American Fuzzy Lop Breed History/Origin
The American Fuzzy Lop has history that’s intertwined with that of the Holland Lop. There was a time when the Holland Lop rabbit was only available in solid colors, and breeders wanted to add a broken pattern to the gene pool. To do that, they bred their Holland Lops with English Spots. While they successfully produced a broken pattern, they failed to keep the Holland’s rollback fur. To remedy that, the breeders then introduced their Holland Lop rabbits to French Angoras, which have famous gentle rollback coats. The result was a wool gene introduced into the Holland Lop gene pool, and eventually, Hollands with long coats were found in litters. These were sold to people who enjoyed the rabbit’s small, lop-eared, woolly coat characteristics.
Patty Greene-Karl and Gary Fellers of the American East Coast and Kim Landry and Margaret Miller of the American West Coast recognized how adorable these fuzzy Hollands were and sprang into action. Patty Greene-Karl is credited with realizing that their “fuzzy” gene was recessive, so mating two Holland Lops carrying this gene resulted in 1 in 4 of their offspring with this kind of wool.
Patty then decided to develop these wooly rabbits as a new breed and so dubbed them the American Fuzzy Lop. After four years of development, she presented her rabbits in 1985 to the ARBA Convention in Houston, Texas.
The American Fuzzy Lop has a short, thick body. They have a broad chest, short shoulders and broad, deep, well-rounded hindquarters with plenty of muscles. Their fuzzy ears flop to the sides of their heads.
The American Fuzzy Lop is sweet, energetic rabbit that is known to be great for show, fur and pet purposes. Their wooly coat is great to be shown off to the world and the American Fuzzy Lop is a favorite in competitions. For practical purposes, this rabbit’s fur can be spun and made into different kinds of clothes. Their curious, playful attitude makes them great pets for singles, seniors and families alike so long as they are given plenty of love, affection and a place to let their energy run free (a fenced yard would be more than sufficient).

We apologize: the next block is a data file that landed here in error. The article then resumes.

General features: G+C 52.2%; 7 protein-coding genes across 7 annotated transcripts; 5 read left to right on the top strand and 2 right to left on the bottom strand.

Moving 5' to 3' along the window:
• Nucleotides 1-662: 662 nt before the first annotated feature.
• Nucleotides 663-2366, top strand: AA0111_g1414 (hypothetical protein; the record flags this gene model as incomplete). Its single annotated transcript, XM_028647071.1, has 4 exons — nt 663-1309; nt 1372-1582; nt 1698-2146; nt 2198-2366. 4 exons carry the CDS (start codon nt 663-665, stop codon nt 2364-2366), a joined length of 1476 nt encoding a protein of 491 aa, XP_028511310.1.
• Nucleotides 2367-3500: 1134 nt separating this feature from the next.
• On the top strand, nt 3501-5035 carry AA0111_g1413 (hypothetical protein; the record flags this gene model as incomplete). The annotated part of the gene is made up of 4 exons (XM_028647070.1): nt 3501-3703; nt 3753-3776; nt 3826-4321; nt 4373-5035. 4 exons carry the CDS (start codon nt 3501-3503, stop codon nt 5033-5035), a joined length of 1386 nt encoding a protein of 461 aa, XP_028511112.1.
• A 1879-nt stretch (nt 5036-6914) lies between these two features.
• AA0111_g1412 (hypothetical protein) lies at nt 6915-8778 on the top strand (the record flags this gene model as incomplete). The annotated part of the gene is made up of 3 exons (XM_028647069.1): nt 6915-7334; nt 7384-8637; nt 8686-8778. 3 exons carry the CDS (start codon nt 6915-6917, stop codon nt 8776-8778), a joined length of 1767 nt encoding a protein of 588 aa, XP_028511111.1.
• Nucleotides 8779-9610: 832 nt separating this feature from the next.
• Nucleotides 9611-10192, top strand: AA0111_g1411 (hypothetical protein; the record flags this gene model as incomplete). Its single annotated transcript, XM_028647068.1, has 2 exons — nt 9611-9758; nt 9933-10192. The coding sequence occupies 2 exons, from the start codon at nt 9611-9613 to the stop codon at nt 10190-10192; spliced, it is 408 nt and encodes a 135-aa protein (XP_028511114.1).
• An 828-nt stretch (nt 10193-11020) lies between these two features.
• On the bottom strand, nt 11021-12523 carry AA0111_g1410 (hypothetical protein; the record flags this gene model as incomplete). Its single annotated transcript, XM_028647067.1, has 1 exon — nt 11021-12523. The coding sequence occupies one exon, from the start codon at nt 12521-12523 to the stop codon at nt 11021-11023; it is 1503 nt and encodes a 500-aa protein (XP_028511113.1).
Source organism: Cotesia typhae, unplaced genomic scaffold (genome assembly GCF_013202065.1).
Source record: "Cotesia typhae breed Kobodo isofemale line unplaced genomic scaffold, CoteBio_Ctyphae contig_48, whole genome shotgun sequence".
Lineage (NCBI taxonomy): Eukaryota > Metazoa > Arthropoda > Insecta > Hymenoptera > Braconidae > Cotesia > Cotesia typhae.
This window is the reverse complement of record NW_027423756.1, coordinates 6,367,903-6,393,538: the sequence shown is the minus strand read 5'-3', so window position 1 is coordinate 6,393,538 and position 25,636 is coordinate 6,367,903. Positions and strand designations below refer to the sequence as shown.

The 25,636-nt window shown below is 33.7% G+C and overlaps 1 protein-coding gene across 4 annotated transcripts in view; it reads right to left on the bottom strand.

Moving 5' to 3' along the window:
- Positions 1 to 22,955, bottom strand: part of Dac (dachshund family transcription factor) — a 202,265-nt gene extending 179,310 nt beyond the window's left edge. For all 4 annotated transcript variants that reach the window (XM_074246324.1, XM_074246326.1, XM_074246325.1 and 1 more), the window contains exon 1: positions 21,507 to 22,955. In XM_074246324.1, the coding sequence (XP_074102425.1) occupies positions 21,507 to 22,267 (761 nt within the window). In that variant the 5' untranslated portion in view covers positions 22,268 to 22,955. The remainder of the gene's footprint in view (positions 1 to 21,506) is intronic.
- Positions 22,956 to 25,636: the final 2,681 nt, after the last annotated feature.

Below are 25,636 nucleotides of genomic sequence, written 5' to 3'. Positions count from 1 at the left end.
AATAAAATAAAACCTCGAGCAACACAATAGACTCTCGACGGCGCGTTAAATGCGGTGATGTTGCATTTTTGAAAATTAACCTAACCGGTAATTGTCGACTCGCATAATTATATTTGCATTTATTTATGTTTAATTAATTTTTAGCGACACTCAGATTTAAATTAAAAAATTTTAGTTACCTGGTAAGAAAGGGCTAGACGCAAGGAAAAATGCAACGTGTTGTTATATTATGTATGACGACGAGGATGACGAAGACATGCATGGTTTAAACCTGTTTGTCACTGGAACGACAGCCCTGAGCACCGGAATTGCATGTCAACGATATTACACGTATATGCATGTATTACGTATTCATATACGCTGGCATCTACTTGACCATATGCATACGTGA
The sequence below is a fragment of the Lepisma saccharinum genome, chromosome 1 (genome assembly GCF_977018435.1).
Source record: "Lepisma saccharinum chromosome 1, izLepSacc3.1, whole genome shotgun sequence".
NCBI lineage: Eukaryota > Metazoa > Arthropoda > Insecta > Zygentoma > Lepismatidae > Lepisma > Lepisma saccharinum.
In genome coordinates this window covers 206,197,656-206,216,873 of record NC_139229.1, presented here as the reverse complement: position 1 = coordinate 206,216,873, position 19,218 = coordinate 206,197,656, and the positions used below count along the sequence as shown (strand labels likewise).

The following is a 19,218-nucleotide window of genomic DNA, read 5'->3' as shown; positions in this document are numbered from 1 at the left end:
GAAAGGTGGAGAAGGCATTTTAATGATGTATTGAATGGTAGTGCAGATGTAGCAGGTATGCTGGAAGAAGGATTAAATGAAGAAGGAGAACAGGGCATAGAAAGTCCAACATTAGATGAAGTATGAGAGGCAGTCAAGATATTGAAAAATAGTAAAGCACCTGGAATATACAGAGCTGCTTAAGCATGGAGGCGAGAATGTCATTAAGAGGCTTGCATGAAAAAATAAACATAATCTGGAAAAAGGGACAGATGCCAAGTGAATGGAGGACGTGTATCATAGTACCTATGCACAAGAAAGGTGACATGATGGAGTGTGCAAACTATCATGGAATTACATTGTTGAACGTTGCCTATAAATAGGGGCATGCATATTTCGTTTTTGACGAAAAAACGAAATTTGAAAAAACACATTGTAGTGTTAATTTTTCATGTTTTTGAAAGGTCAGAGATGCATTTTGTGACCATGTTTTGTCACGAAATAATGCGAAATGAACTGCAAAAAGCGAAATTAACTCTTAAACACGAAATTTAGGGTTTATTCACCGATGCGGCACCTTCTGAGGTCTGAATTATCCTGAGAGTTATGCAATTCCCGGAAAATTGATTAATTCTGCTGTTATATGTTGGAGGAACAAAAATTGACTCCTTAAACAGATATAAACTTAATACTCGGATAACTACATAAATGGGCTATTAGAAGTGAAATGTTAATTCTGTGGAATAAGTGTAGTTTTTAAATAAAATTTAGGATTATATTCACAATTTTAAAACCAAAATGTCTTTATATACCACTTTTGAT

Rabbits are clean animals when it comes to grooming themselves, and American Fuzzy Lops are no exception. These rabbits do not require daily grooming unless they are going through a molt. When this happens, simply run your fingers through their wool to work out any tangles and debris that may have gotten stuck in their coat.
You may also use a pet-specific brush if you don’t want to use your fingers, but under no circumstances should you fully bathe your rabbit; this causes them far too much stress. If you find a stain on your Fuzzy Lop’s coat, you can “spot clean” it with a damp cloth.
As with all other rabbits, their diet should consist of 70-80 percent hay and grass with the rest of their meal consisting of fresh fruits and vegetables. Make sure your rabbit’s enclosure is dung-free, clean, and always has fresh water at their disposal.
If your rabbit’s enclosure is outdoors, always be wary of the temperatures and weather forecast, as these factors can be a potential danger to your furry animal. Whether your enclosure is indoors or out, it’s best to keep this little guy happy with plenty of free time outside their cage. American Fuzzy Lops are active rabbits who love to run and jump round while basking in the sunlight, so a fenced backyard is recommended. If you live in an area where winters are particularly harsh and your Fuzzy Lop is indoors, they will still benefit from having time outside of their enclosures playing with their toys and cozying up with their favorite human.